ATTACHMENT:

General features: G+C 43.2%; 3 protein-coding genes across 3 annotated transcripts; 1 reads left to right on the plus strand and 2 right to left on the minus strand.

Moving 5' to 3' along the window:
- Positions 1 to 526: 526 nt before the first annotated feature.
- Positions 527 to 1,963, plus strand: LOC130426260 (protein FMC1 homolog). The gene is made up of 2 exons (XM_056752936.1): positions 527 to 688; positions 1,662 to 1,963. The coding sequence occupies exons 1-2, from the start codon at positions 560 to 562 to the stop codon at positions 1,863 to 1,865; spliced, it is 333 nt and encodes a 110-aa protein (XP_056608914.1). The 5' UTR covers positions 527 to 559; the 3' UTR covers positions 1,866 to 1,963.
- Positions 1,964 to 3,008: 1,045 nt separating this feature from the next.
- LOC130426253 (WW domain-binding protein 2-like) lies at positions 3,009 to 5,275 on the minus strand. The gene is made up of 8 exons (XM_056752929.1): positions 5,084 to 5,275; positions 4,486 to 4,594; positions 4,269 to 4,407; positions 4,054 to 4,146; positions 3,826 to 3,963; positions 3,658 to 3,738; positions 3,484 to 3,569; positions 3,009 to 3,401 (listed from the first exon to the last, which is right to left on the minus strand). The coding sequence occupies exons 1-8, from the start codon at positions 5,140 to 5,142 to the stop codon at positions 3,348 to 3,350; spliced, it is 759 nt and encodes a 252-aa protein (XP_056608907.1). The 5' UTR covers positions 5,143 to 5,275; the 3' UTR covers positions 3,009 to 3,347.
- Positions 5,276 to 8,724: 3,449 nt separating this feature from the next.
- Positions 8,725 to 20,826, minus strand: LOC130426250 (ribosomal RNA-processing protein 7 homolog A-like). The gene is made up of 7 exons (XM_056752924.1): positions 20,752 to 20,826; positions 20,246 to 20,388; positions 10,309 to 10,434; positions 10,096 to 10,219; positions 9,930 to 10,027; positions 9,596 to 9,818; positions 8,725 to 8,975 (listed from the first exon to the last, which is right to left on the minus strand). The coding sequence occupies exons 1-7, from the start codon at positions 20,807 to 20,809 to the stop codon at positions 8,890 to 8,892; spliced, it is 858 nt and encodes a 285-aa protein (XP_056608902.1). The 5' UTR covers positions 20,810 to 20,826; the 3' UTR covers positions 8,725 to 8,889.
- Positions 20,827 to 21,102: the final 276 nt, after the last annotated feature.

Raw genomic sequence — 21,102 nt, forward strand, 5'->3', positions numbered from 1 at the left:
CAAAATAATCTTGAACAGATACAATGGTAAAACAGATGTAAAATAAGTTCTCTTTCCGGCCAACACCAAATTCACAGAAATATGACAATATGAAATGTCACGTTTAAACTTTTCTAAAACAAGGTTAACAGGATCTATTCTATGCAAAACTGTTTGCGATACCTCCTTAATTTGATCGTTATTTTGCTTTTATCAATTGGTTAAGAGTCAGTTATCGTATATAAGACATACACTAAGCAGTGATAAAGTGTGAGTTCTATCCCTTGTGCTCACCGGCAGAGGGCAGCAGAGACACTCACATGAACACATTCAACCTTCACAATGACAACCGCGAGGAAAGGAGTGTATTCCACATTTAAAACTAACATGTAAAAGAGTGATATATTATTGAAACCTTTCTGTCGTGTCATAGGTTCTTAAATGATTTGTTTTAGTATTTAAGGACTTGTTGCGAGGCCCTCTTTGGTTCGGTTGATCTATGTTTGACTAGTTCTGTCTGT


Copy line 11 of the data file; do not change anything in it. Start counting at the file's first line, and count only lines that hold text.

CAAAATAATCTTGAACAGATACAATGGTAAAACAGATGTAAAATAAGTTCTCTTTCCGGCCAACACCAAATTCACAGAAATATGACAATATGAAATGTCACGTTTAAACTTTTCTAAAACAAGGTTAACAGGATCTATTCTATGCAAAACTGTTTGCGATACCTCCTTAATTTGATCGTTATTTTGCTTTTATCAATTGGTTAAGAGTCAGTTATCGTATATAAGACATACACTAAGCAGTGATAAAGTGTGAGTTCTATCCCTTGTGCTCACCGGCAGAGGGCAGCAGAGACACTCACATGAACACATTCAACCTTCACAATGACAACCGCGAGGAAAGGAGTGTATTCCACATTTAAAACTAACATGTAAAAGAGTGATATATTATTGAAACCTTTCTGTCGTGTCATAGGTTCTTAAATGATTTGTTTTAGTATTTAAGGACTTGTTGCGAGGCCCTCTTTGGTTCGGTTGATCTATGTTTGACTAGTTCTGTCTGT